THE introduction of legislation that will allow the cultivation in Australia of cannabis for medicinal and scientific purposes is a massive win that will change the lives of Far Northerners, says Leichhardt MP Warren Entsch.
This morning, Minister for Health Sussan Ley MP presented the Narcotic Drug Amendment Bill 2016 into the House of Representatives. The Bill, when passed, will amend the Narcotic Drug Act 1967 to enable the cultivation of cannabis for medicinal purposes in a way that is compliant with Australia’s international obligations.
“This is a very significant day, when medicinal cannabis is acknowledged as being a product that does make a real difference to people suffering a chronic condition or terminal disease,” Mr Entsch said this morning.
“I understand the Bill has the backing of the Opposition, so when successfully passed it will mean that patients and their family members will no longer have to hide in the shadows and source cannabis off the street, and law enforcement will no longer have to prosecute people who have bought cannabis – for medicinal purposes – illegally.
“I’d like to thank all the patients and families who have helped me on this journey and raised public awareness about their situations, in particular Lucy Haslam and her son Dan in New South Wales, Lanai Carter and her son Lindsay from Brisbane, and locally the Hickey family and Debbi Cliff.”
In Tuesday’s Liberal Party Room meeting, Mr Entsch congratulated Minister Ley on her efforts and also highlighted the strength of the advocacy from the Cross Party Group for Drug Policy and Law Reform, whose members include Victorian MP Sharman Stone, Leader of the Australian Greens Senator Richard di Natale and Mr Entsch.
“After working on this for around two years, it really is one of my ‘bucket list’ items that I was determined to get through while I was serving in this parliament,” Mr Entsch said.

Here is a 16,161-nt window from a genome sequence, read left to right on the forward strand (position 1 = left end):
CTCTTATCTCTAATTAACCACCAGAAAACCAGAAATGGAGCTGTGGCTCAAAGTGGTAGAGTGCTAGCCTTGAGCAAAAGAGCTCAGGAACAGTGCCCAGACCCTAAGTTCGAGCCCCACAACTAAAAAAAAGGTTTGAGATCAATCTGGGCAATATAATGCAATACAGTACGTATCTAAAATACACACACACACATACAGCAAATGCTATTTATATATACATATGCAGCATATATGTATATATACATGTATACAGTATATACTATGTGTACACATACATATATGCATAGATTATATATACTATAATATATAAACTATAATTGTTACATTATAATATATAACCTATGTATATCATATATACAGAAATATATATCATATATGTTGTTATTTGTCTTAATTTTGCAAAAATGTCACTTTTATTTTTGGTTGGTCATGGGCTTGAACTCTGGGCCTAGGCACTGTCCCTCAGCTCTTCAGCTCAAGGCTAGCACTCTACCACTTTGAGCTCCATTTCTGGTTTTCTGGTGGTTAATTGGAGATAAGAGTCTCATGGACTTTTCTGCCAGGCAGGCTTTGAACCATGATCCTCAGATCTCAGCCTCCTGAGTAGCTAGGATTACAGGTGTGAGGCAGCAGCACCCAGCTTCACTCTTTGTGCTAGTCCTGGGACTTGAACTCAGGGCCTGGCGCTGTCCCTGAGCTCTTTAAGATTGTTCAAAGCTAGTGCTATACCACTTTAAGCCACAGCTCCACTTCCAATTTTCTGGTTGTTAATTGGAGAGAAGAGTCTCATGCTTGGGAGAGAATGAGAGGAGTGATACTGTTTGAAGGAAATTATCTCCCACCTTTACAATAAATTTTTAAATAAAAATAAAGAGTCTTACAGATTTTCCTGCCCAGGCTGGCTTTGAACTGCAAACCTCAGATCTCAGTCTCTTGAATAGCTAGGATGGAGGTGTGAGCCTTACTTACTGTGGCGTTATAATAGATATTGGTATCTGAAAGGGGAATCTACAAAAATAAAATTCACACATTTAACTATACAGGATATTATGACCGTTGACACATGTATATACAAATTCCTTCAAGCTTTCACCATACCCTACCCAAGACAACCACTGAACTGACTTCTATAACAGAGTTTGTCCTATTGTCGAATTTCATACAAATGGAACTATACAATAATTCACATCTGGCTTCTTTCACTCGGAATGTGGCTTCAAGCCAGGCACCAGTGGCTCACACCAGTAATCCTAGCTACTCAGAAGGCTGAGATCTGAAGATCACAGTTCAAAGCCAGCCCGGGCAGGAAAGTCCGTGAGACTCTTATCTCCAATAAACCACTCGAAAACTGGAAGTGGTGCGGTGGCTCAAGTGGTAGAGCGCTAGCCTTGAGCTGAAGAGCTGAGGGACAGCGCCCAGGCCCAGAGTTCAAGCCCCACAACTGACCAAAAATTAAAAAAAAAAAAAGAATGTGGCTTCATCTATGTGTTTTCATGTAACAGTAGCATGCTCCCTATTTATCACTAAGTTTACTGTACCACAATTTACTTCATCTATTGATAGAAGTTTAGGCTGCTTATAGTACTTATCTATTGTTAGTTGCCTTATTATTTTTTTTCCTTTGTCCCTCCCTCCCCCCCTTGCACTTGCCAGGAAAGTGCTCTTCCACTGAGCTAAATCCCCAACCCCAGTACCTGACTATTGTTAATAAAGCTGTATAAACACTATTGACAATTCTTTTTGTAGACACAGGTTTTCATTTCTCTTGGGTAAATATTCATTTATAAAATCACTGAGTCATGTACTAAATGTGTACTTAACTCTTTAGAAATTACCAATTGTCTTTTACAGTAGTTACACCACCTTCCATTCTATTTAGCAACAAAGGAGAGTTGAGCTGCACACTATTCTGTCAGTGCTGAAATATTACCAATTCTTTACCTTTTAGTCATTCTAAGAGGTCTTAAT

The Commonwealth will oversee all regulatory aspects of the cultivation of cannabis for medicinal purposes through one national scheme, removing the need for states and territories to implement legislation to set up individual cultivation schemes and ensuring laws are consistent across the country.
The Bill allows two types of cultivation licenses – one to produce cannabis for medicinal purposes and the other to grow for research purposes. For both, applicants have to be found to be ‘fit and proper’ persons and show that they can manage the physical security of the crop.
The products that are likely to be available are cannabis tincture for children, oil for adults, and raw product for vaporising.
Patients will be able to access the products either by taking part in clinical trials, or through a scheme whereby GPs or medical professionals can apply to become an ‘Authorised Prescriber’.
There will initially be a focus on childhood epilepsy – where the effectiveness of medicinal cannabis is well-documented – to treatment of nausea resulting from chemotherapy and HIV treatment, and palliative relief. However other patients suffering from chronic and ongoing conditions will also be able to apply to an Authorised Prescriber for access.
“This focus on a tightly controlled cultivation, manufacturing and distribution process will ensure that no product is diverted for illicit use and will help to ensure that we continue to meet our international obligations and don’t risk our very successful poppy industry,” Mr Entsch said.
Victoria and New South Wales are already well-advanced in their plans to produce and trial medicinal cannabis but other states including Queensland have also shown strong interest. Once the Bill is passed, it is suggested that the States could have product available to patients within 12 months.
“I’m sure there will be many who say that this Bill doesn’t go far enough, and that people should just be able to go to their GP and get a prescription for medicinal cannabis from the chemist. But that’s just not realistic at this stage,” Mr Entsch said.
“We need to view this as a vital first step – having the ability to cultivate and manufacture a legal product in Australia is the ‘missing piece’ that we have been struggling with.
“Let’s make sure we get the basics right, things like crop security and avoiding the stockpiling of product, and when that’s ticked off we can look at broadening the scheme and even exporting Australian medicinal cannabis to address the global shortage of legal product.
“In the meantime, I’ll do everything in my power to help get this through as quickly as we can, so the states can allow cultivation to start and patients can have legal access as soon as possible. I know from speaking to so many people that it will make a profound difference to their quality of life.”
To link to the content of the Bill and Explanatory Memorandum, please click here